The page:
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John Barklow | 6.3.2022

Minimizing Weight for The Backcountry

  • Pursuit: Big Game

I frantically opened my bags and began sorting gear in the hanger. Our plane would land in the next 15 minutes, and the ground crew had informed me my bags were overweight. I'd have to leave behind some kit if I wanted to fly into the backcountry.

Struggling to decide what to leave behind that wouldn't compromise the trip, I prioritized the pile, attempting to cut 12 pounds. Extra food and my hip boots were the victims left behind in the hanger. I had to figure out a way to reduce the weight of my gear for these backcountry trips in a responsible manner.

Learning to cut weight from your gear and not compromise your safety is a learned skill. After scrutinizing your pack list, it's easy to assemble a large pile of equipment. It's more challenging to focus on the little things that conspire against you, adding unnecessary weight and bulk. Ounces equal pounds, and the little things add up quickly.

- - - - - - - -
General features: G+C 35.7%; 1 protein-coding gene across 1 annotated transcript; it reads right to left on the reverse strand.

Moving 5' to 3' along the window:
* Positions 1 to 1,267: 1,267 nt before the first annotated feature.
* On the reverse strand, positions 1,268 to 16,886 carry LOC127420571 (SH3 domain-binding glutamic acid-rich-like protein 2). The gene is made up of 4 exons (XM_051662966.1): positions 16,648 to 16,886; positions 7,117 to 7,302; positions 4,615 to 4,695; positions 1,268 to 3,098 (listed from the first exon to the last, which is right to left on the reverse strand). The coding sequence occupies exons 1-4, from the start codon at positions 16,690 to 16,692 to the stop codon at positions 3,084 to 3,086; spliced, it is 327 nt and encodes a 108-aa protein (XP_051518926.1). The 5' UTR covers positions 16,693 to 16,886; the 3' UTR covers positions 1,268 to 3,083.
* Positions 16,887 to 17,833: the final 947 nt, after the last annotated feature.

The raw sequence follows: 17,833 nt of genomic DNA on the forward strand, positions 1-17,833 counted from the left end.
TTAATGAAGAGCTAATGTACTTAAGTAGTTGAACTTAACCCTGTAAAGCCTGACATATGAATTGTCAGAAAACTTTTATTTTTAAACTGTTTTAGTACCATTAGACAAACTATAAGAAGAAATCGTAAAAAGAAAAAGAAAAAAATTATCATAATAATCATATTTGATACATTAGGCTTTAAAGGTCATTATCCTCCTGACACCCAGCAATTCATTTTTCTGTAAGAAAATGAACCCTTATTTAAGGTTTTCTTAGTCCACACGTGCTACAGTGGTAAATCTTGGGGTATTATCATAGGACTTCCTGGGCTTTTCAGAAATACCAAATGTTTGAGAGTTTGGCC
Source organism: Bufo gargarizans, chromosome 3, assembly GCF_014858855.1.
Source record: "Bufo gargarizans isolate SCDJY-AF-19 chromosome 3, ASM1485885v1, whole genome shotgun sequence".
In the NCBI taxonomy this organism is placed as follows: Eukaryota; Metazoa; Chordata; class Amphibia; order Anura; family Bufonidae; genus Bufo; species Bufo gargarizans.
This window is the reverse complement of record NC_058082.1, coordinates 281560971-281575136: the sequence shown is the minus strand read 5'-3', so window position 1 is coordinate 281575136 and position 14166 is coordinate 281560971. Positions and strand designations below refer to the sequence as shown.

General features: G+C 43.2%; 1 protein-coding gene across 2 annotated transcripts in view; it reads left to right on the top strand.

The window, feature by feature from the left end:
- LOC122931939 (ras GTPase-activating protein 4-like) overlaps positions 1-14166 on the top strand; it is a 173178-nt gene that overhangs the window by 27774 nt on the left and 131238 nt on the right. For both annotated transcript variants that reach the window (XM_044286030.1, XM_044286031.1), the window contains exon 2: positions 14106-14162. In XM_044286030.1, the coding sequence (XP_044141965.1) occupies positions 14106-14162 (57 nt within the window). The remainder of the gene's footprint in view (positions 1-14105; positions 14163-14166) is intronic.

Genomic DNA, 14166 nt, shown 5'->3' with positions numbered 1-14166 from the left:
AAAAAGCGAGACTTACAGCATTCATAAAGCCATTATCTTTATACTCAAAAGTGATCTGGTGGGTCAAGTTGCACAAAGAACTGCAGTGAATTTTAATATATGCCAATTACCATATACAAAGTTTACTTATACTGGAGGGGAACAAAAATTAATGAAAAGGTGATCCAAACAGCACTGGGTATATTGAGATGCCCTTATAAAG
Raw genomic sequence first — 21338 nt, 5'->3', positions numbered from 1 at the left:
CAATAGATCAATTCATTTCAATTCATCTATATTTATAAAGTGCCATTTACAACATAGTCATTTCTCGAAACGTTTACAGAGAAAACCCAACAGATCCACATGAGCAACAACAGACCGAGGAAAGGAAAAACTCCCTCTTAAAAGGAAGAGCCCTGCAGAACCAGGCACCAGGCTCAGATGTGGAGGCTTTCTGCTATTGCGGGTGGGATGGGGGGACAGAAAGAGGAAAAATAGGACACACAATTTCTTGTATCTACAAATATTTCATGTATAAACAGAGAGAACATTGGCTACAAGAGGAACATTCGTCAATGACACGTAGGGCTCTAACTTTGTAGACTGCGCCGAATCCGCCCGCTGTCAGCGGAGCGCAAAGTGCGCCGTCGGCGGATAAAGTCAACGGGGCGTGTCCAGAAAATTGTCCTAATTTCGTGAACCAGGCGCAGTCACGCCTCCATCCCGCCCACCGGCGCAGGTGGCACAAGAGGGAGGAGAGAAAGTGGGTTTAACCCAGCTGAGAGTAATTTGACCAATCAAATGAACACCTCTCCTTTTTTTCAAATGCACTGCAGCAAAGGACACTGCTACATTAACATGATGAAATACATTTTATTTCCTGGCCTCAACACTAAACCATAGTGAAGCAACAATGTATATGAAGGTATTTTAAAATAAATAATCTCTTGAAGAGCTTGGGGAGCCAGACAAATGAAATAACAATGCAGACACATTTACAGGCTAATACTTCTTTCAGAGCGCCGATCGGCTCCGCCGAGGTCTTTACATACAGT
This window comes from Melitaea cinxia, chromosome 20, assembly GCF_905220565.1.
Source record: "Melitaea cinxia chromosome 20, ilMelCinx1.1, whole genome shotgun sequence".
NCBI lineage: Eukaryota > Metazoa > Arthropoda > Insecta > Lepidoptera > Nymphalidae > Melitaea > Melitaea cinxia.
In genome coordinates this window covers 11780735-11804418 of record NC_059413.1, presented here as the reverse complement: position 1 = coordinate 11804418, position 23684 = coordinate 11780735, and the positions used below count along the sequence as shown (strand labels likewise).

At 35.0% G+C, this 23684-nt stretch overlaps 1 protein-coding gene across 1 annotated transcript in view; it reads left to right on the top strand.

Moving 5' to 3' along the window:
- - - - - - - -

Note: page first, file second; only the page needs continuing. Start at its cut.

There's no need to carry the tags hanging in the back of clothing or the bottom of sleeping bags into the field. They reside there only to inform of care and content. Metal zipper pulls on tents and packs create unwanted noise and add weight. Replacing them with a small accessory cord solves both issues. Excessive lines on shelters and burly grab handles on packs can be trimmed, saving precious ounces. None of these items will affect the gear's performance or compromise your safety or success.

Removing all food from commercial packaging is another way to remove weight and bulk. Field stripping meals into quality freezer bags allows you to fortify the meals at home with extra protein, spices, and oil, customizing them to your tastes and dietary needs.

Once refined, focus on how you pack the gear. Stuff sacks are great for organizing equipment, but they come with a weight penalty. You may find that your organizational method adds several pounds of weight just in stuff sacks to your assembled kit.

It can be overwhelming when faced with a pile of gear that needs to fit into a pack or come in under the commercial airline's weight requirements. Every ounce and cubic inch is precious. Better to sort it out at home than to have a grumpy wrangler throw your expensive gear into a puddle as he weighs and loads up the pack string in a snow storm.

Experience will teach you what to remove and what to keep while staying safe. Going through your kit with a fine-tooth comb will yield ounce upon ounce of unnecessary items. Don't hesitate to experiment to find what works best for your hunting style and unique demands.